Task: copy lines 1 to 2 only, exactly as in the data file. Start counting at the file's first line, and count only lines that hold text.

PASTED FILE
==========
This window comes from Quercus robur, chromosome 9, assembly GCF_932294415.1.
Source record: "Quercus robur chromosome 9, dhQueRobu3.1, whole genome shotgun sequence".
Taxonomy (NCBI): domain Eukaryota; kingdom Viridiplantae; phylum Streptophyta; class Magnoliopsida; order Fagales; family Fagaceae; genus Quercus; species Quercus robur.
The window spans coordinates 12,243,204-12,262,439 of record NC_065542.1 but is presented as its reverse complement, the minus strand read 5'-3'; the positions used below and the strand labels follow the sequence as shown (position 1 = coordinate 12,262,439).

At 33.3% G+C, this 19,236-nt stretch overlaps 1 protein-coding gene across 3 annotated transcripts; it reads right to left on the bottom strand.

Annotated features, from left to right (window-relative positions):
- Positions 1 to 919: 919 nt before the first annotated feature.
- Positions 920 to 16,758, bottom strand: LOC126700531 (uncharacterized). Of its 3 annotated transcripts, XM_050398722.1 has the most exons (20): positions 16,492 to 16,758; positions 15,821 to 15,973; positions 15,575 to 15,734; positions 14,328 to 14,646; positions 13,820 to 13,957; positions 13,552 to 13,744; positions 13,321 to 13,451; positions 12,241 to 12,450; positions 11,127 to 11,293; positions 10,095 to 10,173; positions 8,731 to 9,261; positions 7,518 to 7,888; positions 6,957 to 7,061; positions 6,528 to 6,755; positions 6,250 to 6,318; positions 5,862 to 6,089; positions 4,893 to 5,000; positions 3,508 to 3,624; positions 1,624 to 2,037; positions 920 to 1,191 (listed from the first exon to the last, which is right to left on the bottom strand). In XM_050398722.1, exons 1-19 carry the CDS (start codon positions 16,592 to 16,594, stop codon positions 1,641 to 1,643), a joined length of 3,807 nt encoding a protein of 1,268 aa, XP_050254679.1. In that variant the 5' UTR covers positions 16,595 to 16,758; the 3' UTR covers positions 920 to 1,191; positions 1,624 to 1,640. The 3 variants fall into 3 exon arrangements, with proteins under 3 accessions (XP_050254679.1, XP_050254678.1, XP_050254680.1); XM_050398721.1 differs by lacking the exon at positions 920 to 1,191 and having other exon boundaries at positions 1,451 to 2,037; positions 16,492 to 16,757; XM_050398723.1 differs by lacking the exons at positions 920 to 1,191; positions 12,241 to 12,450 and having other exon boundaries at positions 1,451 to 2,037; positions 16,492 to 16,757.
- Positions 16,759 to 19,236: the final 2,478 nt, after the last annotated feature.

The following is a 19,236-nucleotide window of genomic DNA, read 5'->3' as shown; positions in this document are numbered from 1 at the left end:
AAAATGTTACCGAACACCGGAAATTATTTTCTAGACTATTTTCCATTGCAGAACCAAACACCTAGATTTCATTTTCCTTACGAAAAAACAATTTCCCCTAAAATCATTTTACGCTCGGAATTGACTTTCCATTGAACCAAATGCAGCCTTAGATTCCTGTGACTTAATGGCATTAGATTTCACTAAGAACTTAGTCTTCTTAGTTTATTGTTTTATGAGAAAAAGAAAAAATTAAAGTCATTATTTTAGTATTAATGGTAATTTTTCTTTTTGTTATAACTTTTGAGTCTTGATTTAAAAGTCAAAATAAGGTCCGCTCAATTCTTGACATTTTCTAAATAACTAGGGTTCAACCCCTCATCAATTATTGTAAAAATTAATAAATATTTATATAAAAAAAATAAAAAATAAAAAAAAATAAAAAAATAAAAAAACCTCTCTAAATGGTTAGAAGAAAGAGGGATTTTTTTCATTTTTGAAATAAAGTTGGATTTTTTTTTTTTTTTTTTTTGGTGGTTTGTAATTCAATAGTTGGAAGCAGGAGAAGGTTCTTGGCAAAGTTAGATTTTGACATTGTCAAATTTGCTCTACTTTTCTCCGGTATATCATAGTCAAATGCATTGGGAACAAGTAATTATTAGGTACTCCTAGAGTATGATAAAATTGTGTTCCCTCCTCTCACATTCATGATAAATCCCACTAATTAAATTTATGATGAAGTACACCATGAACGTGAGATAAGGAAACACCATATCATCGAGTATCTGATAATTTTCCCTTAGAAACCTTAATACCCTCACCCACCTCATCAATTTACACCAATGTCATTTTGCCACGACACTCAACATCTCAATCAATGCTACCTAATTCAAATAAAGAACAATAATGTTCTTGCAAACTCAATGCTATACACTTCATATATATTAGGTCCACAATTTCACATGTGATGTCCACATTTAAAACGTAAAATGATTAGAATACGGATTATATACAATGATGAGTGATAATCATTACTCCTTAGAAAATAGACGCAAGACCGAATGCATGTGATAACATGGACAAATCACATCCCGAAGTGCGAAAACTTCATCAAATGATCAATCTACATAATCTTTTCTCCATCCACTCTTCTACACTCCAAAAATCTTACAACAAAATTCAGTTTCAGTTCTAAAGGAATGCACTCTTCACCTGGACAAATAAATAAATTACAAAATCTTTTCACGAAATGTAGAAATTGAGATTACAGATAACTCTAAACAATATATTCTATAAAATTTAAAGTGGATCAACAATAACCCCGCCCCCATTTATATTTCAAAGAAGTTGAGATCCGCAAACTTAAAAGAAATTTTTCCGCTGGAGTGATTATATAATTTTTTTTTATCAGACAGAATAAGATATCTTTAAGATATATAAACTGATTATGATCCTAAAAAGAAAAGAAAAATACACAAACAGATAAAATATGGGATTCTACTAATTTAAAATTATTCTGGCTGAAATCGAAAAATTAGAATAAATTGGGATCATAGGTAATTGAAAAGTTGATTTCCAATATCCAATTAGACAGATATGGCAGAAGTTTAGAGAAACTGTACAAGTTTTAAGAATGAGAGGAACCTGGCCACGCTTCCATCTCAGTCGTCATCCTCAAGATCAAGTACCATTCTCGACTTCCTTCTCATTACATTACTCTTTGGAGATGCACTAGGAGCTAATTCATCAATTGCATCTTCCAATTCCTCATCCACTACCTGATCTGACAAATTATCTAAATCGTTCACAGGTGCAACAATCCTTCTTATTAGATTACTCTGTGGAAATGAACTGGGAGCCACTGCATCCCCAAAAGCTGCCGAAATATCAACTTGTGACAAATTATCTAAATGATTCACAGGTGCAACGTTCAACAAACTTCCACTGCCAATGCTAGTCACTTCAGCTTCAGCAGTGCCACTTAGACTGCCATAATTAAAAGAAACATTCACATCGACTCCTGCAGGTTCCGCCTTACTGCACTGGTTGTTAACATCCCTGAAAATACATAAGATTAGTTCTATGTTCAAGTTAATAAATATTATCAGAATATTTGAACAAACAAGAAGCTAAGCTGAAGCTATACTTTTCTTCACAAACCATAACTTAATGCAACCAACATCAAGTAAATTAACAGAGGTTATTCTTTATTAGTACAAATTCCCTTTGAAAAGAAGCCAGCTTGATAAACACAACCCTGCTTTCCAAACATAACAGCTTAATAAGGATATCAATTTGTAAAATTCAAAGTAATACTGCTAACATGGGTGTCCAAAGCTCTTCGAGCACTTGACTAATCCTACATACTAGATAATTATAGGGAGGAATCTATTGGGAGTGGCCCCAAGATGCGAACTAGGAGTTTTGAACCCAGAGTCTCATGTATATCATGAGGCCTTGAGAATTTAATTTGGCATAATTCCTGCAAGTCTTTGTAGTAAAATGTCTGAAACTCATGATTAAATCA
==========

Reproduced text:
This window comes from Quercus robur, chromosome 9, assembly GCF_932294415.1.
Source record: "Quercus robur chromosome 9, dhQueRobu3.1, whole genome shotgun sequence".